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Pulleye16, you are right about this caution for a CD. I was assuming the seller did not have a loan against the property. Make sure your CD has a clause for no penalty for early pay off. Then you have 7 years to set up alternate financing, including extending the original CD. I have bought and sold several properties on CD. I recomend using a closer for the transaction. The will ensure the correct paper work is done and can order the title search etc.

Good Luck on your propery search.

P.S. The neighbors have an 80 with cabin. It's not listed but they are selling. It's located in SE Morrison County. (check my post in deer hunting for pictures of our hunt this year)

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I have been in mortgage banking for 15 years. In most cases, Agstar is a great option. The other would be just what you are being recommended to do from you local lender in the cities, using a small, local bank.

I may be biased being in the lending game, but contract for deeds can be scarey. If you do consider one, spend the money on a real estate attorney, not just anyone from the yello pages or your cousin who just passed the bar, but a real estate attorney that deals in that county.

You can call around to title companies, or even appraisers in the area you are looking for land and ask who seems to be financing the local recreational land, and if they have any recommendations. Most will be nice, some won't.

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Good piece of advice on getting professional help. A local real estate attorney can make things go much more smoothly.

You really want to understand EVERYTHING and I mean EVERYTHING about the land you are purchasing, particularly with rural property. This ain't your simple suburban lot with a house on it. Do you have legal access across proper roads? Do you own the road that goes along the land, or is it owned by the State/County/whomever? Is there a County or Judicial Ditch in the neighborhood - which means an assessment for ditch maintenance at some point? Are there easements affecting the property - such as maybe a USFWS conservation easement (not uncommon) or utility or roadways or field access, or drainage...... Where are the actual boundaries? How come there is a 4-wheeler trail going diagonally across the property? Have the mineral rights been severed - and if so could that potentially impact you at some point? These are all examples of questions you NEED to understand.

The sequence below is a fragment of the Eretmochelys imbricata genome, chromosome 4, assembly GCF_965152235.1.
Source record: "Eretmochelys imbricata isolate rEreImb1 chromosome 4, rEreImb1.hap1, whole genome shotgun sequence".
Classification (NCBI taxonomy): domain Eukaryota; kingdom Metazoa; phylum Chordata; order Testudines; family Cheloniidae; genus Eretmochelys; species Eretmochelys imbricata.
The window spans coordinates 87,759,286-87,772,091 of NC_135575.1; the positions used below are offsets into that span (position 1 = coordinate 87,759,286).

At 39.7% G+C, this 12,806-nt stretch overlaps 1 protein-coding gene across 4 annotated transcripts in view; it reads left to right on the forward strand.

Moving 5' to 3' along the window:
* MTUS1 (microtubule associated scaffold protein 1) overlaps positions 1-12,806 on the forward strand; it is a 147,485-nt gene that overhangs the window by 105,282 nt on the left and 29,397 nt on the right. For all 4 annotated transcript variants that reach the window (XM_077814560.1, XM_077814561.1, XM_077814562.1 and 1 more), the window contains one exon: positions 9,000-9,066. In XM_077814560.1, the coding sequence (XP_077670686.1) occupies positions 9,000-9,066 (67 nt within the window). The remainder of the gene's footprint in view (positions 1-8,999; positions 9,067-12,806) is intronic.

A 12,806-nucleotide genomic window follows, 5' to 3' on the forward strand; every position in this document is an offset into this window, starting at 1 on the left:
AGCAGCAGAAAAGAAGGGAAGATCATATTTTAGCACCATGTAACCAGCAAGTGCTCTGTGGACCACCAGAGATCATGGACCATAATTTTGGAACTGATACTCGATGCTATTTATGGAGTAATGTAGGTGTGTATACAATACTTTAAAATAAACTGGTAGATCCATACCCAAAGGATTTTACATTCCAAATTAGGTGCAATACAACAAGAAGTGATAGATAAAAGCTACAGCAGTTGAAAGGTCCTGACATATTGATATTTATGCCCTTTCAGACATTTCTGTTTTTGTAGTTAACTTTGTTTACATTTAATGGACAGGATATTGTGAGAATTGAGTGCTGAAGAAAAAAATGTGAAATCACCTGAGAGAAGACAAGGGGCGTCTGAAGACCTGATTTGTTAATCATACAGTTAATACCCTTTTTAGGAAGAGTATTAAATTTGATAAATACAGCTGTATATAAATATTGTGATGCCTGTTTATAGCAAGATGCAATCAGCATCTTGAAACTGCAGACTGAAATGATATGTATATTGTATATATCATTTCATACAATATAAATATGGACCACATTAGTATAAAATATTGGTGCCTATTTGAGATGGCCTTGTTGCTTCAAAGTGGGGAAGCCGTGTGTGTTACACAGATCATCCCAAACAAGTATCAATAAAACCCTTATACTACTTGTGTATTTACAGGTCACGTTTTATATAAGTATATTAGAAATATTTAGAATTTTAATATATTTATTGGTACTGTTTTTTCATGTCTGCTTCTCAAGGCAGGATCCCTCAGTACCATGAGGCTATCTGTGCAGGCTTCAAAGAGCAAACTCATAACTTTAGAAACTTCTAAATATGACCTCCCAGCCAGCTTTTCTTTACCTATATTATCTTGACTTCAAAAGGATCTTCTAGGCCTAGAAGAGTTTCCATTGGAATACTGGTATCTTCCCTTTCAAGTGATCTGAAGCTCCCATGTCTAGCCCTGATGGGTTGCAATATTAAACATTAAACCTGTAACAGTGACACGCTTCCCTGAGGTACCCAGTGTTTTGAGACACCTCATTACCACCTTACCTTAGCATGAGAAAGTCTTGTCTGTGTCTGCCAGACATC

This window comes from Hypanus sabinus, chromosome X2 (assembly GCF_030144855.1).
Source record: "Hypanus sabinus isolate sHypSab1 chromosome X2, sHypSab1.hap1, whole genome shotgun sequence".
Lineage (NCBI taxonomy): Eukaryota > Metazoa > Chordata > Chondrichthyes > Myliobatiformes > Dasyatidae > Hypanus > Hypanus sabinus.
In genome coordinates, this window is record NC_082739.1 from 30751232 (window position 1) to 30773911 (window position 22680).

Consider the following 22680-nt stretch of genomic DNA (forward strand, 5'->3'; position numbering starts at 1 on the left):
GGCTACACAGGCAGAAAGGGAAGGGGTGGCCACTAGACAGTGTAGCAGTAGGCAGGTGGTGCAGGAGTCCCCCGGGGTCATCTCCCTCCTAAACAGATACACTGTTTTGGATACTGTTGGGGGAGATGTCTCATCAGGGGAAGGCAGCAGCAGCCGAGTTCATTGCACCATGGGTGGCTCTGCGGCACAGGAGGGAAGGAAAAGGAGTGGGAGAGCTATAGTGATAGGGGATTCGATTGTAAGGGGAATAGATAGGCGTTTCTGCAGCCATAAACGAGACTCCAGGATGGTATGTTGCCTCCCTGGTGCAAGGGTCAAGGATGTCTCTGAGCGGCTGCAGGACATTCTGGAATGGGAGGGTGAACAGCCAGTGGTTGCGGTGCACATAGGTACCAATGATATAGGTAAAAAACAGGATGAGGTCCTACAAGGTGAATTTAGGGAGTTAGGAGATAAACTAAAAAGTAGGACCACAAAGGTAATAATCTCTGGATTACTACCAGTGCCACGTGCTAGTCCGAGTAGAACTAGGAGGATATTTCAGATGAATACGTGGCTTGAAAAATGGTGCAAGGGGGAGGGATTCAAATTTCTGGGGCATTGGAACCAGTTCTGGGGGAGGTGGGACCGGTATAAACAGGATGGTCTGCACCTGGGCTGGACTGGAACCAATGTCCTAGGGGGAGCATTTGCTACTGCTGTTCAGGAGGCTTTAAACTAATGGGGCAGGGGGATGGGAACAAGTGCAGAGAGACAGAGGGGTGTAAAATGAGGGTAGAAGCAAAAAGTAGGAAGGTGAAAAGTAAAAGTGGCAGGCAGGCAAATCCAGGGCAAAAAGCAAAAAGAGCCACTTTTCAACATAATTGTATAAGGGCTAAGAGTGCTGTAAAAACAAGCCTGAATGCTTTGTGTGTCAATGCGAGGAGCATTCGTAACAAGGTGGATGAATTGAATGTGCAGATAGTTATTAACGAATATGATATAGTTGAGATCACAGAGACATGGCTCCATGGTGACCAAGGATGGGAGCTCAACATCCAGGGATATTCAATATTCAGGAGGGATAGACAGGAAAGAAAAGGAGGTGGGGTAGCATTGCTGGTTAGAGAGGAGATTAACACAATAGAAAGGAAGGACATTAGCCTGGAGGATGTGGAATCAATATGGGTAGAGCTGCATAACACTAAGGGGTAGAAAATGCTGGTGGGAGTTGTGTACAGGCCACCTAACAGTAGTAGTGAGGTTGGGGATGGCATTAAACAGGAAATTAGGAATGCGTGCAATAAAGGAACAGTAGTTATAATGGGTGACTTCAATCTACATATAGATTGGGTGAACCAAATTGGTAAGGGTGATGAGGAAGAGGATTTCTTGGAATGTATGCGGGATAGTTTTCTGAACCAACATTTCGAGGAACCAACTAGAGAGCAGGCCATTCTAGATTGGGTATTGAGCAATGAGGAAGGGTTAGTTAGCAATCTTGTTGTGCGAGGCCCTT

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A friend bought a piece in Mahnomen County last year. The sellers attorney was a piece of work. He sent documents that had at least a dozen errors, failed to include things like well disclosures and the existence of a DNR easement and then proceeded to collect signatures from the 5 owners on separate documents and then change the documents without getting new signatures. The advice to get a local real estate attorney is good but you also have to make sure that the lawyer knows what needs to be done and does it correctly. The OF involved in this transaction should lose his license.

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I have a cousin who is a banker and I currently do not own any land/house. I asked him about purchasing land for hunting.

Land without any income (Tillable acres/CRP) a bank will need 30-40% down and he can do it for 20 years. I didn't talk interest rates but he said most banks in NW MN wont take the risk without 35-40% without knowing the customer better. He also said if its a good property and decent price he could possible get the down payment down to 30% but that was because we are family. Where I'm looking is about 1k/acre so if I want some decent land I better start saving up big time.

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Very good advice Jackpine Rob. I didn't want to imple you just grab a CD off the wall and go, althought I must admit, I wrote the one for the first piece of property I purchased. However, it was from a relative. The things you mentioned are very important issues and should be given full attention prior to any land purchase.